What if all it took to determine whether you lived or died was your date of birth? This was the worst nightmare come true of over 850,000 18-26-year-old American males back on December 1, 1969, when the United States government held its first “Draft Lottery,” the losers of which were virtually assured a one-way ticket to Vietnam.
Playwright Diana Amsterdam takes us back to this not-so-long-ago reality in her gripping new play The Dodgers, now getting an exciting World Premiere at the Hudson Mainstage with as star-studded a 20something cast as you’re likely to see all year in a 99-seat production.
Writing from personal experience, Amsterdam takes us back to the night of that very first lottery as a quartet of fearful 22-year-olds sit glued to the TV waiting to hear whose birth date will be called first, then flashes forward as the unlucky among them attempt to find a “dodge” that will exempt them from military service.
The quartet of aspiring rock bandmates—lean and sexy Mick (Asher Grodman), cute clown Chili (Eric Nelsen), cool, smart, African-American Simon (Corbin Bleu), and sweet, lumpish Sidowsky (Jared Gertner)—could hardly be a more eclectic bunch, the latter’s working-class background making him stand out like a sore thumb amongst the sons of a dentist, a banker, and an Ivy League college dean. (Adding fuel to Sidowsky’s fears is the knowledge that the ones most likely to serve and die are the have-nots, a fact brought home by his older brother’s death in Nam.)
Completing The Dodgers’ cast of characters are Mick’s non-exclusive flower-child girlfriend Patti (Talisa Friedman) and her mirror opposite, the no-nonsense Jane (Emma Hunton), whose job with a dodge-providing MD might offer hope to at least some of the boys, regardless of whether or not said physician is the honorable man Jane insists him to be.
Plenty of movies, plays, musicals, and TV shows have centered on the era of Free Love and Frequent Drugs better known as “The ‘60s,” but the particular story Amsterdam tells in The Dodgers is one that has been largely forgotten, and just as AIDS-era dramas can educate those too young to remember the plague, The Dodgers should prove an eye-opener to post-Booomers, while providing a powerful journey down memory lane for those who were its protagonists’ age back in ’69.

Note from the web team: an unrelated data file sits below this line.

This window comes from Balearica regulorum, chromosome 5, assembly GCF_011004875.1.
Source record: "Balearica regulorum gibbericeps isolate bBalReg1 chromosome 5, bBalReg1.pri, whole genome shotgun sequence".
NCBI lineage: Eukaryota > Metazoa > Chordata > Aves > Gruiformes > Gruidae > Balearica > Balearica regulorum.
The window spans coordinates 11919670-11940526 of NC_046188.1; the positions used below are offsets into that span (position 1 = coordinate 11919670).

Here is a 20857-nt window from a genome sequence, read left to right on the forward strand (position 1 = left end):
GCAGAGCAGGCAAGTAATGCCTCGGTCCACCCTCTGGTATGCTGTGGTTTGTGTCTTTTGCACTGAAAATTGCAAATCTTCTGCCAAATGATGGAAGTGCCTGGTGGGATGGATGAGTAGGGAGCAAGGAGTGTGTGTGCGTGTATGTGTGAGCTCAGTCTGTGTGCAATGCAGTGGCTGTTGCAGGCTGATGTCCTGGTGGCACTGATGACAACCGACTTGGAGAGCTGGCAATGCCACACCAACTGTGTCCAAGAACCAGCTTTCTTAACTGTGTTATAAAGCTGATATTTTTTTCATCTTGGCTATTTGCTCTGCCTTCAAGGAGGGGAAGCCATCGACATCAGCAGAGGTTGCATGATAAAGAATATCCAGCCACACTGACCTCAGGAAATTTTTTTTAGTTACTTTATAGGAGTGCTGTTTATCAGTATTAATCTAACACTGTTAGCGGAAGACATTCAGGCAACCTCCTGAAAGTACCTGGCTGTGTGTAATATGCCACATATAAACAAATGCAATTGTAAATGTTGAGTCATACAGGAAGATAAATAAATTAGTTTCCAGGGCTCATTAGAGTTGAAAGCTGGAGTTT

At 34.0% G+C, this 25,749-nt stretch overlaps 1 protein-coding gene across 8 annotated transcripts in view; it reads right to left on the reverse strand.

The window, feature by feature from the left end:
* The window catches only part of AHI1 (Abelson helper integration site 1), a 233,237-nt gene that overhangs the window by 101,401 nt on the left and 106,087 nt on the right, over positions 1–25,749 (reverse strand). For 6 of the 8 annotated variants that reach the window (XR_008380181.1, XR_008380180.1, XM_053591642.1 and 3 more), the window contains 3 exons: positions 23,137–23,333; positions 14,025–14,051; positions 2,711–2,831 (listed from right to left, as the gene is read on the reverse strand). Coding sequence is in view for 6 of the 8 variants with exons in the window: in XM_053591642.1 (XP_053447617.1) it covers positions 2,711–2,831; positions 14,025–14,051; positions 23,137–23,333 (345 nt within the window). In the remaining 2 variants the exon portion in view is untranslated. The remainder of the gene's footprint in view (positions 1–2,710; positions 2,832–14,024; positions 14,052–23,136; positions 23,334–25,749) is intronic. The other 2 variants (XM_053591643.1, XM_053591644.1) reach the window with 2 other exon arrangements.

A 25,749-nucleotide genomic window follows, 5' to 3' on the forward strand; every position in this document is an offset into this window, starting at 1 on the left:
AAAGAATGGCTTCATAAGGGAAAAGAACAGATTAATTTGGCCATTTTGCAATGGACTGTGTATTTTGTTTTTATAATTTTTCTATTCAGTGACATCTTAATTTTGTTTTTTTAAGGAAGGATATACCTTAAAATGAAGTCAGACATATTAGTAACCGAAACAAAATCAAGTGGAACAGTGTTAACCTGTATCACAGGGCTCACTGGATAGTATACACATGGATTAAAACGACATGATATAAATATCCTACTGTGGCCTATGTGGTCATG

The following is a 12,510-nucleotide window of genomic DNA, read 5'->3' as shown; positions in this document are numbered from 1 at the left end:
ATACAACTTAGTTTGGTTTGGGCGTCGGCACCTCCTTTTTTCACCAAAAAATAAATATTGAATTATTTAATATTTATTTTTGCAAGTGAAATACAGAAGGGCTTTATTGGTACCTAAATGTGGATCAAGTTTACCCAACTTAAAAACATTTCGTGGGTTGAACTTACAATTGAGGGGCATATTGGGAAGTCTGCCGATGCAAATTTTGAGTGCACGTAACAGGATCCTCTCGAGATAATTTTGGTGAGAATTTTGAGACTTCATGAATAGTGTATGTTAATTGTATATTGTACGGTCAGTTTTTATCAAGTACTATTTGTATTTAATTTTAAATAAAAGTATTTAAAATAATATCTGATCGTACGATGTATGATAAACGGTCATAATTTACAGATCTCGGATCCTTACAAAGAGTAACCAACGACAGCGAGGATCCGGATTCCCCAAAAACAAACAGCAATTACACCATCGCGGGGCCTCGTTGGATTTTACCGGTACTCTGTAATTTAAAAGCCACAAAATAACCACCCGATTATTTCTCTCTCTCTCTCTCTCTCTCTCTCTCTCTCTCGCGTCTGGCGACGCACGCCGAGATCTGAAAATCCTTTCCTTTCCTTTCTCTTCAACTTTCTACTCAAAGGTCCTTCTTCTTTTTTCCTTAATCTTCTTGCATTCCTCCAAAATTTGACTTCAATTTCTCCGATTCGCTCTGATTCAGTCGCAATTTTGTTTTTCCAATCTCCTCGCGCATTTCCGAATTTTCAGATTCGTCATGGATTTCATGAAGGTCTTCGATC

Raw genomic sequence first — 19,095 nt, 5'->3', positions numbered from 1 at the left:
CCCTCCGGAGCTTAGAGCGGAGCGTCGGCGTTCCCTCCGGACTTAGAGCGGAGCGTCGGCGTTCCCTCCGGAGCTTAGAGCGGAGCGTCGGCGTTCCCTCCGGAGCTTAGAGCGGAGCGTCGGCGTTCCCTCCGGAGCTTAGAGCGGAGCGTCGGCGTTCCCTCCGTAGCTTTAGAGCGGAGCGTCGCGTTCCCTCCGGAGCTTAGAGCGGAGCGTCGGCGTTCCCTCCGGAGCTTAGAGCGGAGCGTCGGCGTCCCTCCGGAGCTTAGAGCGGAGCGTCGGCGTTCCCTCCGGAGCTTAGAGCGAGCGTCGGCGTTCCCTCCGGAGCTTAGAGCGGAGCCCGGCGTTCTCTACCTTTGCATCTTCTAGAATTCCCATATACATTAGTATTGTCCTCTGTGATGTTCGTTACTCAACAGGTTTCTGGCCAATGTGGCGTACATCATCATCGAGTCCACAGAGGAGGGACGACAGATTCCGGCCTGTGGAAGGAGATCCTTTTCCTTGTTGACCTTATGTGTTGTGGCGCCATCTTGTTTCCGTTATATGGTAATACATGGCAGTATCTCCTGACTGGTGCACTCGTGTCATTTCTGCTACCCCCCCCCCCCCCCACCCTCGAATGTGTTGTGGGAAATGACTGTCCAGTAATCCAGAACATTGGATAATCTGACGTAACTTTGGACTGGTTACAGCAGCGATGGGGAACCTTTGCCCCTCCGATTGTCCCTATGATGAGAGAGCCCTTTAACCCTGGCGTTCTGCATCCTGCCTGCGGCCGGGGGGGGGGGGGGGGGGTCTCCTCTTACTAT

Some script tweaking might help clarify a couple characters’ motivations in saying or doing things that had this reviewer wondering, “Would they really say or do that?”
Still, even as stands The Dodgers is a compelling new play punctuated by just enough laughs, a NYC-L.A. hybrid that could easily have East Coast legs as directed with assurance and punch by Dave Solomon and performed by a cast as pitch-perfect as the one on the Hudson Stage.
Google the uniformly sensational Bleu, Gertner, Grodman, Friedman, Hunton, or Nelsen and you’ll find film, TV, and stage credits galore, and The Dodgers gives each of them at least one scene in which to truly shine.
The Dodgers looks absolutely stunning on Michael Carnahan and Ann Beyersdorfer’s meticulously detailed farm house-turned-commune set, exquisitely lit by Jen Schriever and Ben Green, with L.A. costume design superstar Ann Closs-Farley recreating the hippy-dippy ‘60s to perfection. Diablo Sound and Alex Mackyol’s sound design is equally topnotch.
Casting is by Daryl Eisenberg, CSA and Darryl Eisenberg Casting. Derek Carley, Jenna Carley, and Xavier J. Watson are understudies.
Brian P. Kennedy serves as music supervisor. Angela Sonner is stage manager. Shen Heckel is assistant director and assistant stage manager. Justin Ryan Brown is production manager and Evan Bernardin is general manager.
The Dodgers is presented by Ashley Kate Adams, AKA Studio Productions, Jim Kierstead Productions, Katherine Lurie, Richard Hayes, Joel David Nisson, and Michele Wilson Jones.
Having lived through the late ‘60s/early ‘70s, I found The Dodgers particularly riveting, but you don’t have to be of a certain age to find yourself captivated by its six young protagonists and their uncertain futures. Add to this the most star-powered cast in town and The Dodgers is sure to be one of early-2016’s hottest tickets.
January 30, 2016
Photos: Michael Lamont